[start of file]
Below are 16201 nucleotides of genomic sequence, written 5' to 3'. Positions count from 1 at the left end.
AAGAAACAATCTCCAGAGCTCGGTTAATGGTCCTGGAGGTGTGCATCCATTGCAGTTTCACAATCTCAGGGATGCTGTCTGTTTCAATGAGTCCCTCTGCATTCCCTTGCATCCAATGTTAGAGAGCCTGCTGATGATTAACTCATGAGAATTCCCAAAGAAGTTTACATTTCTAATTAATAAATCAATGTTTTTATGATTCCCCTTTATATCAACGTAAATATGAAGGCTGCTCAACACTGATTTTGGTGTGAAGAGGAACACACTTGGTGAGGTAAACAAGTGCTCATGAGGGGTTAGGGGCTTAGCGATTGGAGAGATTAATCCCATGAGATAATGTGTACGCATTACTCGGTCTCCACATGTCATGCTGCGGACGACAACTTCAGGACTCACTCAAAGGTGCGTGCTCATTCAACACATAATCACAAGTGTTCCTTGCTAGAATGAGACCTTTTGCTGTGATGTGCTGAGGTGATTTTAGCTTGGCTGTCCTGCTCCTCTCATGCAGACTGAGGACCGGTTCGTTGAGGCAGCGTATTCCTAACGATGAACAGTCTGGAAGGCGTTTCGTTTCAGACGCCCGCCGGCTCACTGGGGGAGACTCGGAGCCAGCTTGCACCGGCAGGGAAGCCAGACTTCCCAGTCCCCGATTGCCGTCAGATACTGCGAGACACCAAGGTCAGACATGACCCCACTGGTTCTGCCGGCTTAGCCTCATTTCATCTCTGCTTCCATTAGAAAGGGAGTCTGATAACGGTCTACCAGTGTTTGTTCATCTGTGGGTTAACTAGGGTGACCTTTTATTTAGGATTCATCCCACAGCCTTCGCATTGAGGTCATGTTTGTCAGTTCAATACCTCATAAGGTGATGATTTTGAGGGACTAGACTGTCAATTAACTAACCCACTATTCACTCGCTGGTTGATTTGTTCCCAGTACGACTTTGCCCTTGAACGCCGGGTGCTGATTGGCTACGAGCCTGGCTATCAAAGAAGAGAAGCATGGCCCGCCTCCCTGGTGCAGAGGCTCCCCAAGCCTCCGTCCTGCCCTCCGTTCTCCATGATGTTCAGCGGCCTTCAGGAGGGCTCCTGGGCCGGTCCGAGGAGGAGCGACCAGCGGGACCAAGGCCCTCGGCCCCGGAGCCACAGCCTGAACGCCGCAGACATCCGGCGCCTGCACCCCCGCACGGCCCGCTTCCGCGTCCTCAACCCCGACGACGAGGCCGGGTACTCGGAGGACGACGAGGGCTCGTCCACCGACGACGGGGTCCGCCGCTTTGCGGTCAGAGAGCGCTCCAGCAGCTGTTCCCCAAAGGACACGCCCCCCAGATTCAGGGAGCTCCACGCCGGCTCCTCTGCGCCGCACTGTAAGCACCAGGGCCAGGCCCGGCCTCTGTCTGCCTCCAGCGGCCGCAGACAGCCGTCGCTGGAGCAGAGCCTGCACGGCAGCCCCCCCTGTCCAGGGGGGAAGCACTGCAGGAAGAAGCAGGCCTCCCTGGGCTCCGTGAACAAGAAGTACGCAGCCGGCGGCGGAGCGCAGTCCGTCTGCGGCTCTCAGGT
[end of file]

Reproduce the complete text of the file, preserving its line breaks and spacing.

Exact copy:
Below are 16201 nucleotides of genomic sequence, written 5' to 3'. Positions count from 1 at the left end.
AAGAAACAATCTCCAGAGCTCGGTTAATGGTCCTGGAGGTGTGCATCCATTGCAGTTTCACAATCTCAGGGATGCTGTCTGTTTCAATGAGTCCCTCTGCATTCCCTTGCATCCAATGTTAGAGAGCCTGCTGATGATTAACTCATGAGAATTCCCAAAGAAGTTTACATTTCTAATTAATAAATCAATGTTTTTATGATTCCCCTTTATATCAACGTAAATATGAAGGCTGCTCAACACTGATTTTGGTGTGAAGAGGAACACACTTGGTGAGGTAAACAAGTGCTCATGAGGGGTTAGGGGCTTAGCGATTGGAGAGATTAATCCCATGAGATAATGTGTACGCATTACTCGGTCTCCACATGTCATGCTGCGGACGACAACTTCAGGACTCACTCAAAGGTGCGTGCTCATTCAACACATAATCACAAGTGTTCCTTGCTAGAATGAGACCTTTTGCTGTGATGTGCTGAGGTGATTTTAGCTTGGCTGTCCTGCTCCTCTCATGCAGACTGAGGACCGGTTCGTTGAGGCAGCGTATTCCTAACGATGAACAGTCTGGAAGGCGTTTCGTTTCAGACGCCCGCCGGCTCACTGGGGGAGACTCGGAGCCAGCTTGCACCGGCAGGGAAGCCAGACTTCCCAGTCCCCGATTGCCGTCAGATACTGCGAGACACCAAGGTCAGACATGACCCCACTGGTTCTGCCGGCTTAGCCTCATTTCATCTCTGCTTCCATTAGAAAGGGAGTCTGATAACGGTCTACCAGTGTTTGTTCATCTGTGGGTTAACTAGGGTGACCTTTTATTTAGGATTCATCCCACAGCCTTCGCATTGAGGTCATGTTTGTCAGTTCAATACCTCATAAGGTGATGATTTTGAGGGACTAGACTGTCAATTAACTAACCCACTATTCACTCGCTGGTTGATTTGTTCCCAGTACGACTTTGCCCTTGAACGCCGGGTGCTGATTGGCTACGAGCCTGGCTATCAAAGAAGAGAAGCATGGCCCGCCTCCCTGGTGCAGAGGCTCCCCAAGCCTCCGTCCTGCCCTCCGTTCTCCATGATGTTCAGCGGCCTTCAGGAGGGCTCCTGGGCCGGTCCGAGGAGGAGCGACCAGCGGGACCAAGGCCCTCGGCCCCGGAGCCACAGCCTGAACGCCGCAGACATCCGGCGCCTGCACCCCCGCACGGCCCGCTTCCGCGTCCTCAACCCCGACGACGAGGCCGGGTACTCGGAGGACGACGAGGGCTCGTCCACCGACGACGGGGTCCGCCGCTTTGCGGTCAGAGAGCGCTCCAGCAGCTGTTCCCCAAAGGACACGCCCCCCAGATTCAGGGAGCTCCACGCCGGCTCCTCTGCGCCGCACTGTAAGCACCAGGGCCAGGCCCGGCCTCTGTCTGCCTCCAGCGGCCGCAGACAGCCGTCGCTGGAGCAGAGCCTGCACGGCAGCCCCCCCTGTCCAGGGGGGAAGCACTGCAGGAAGAAGCAGGCCTCCCTGGGCTCCGTGAACAAGAAGTACGCAGCCGGCGGCGGAGCGCAGTCCGTCTGCGGCTCTCAGGT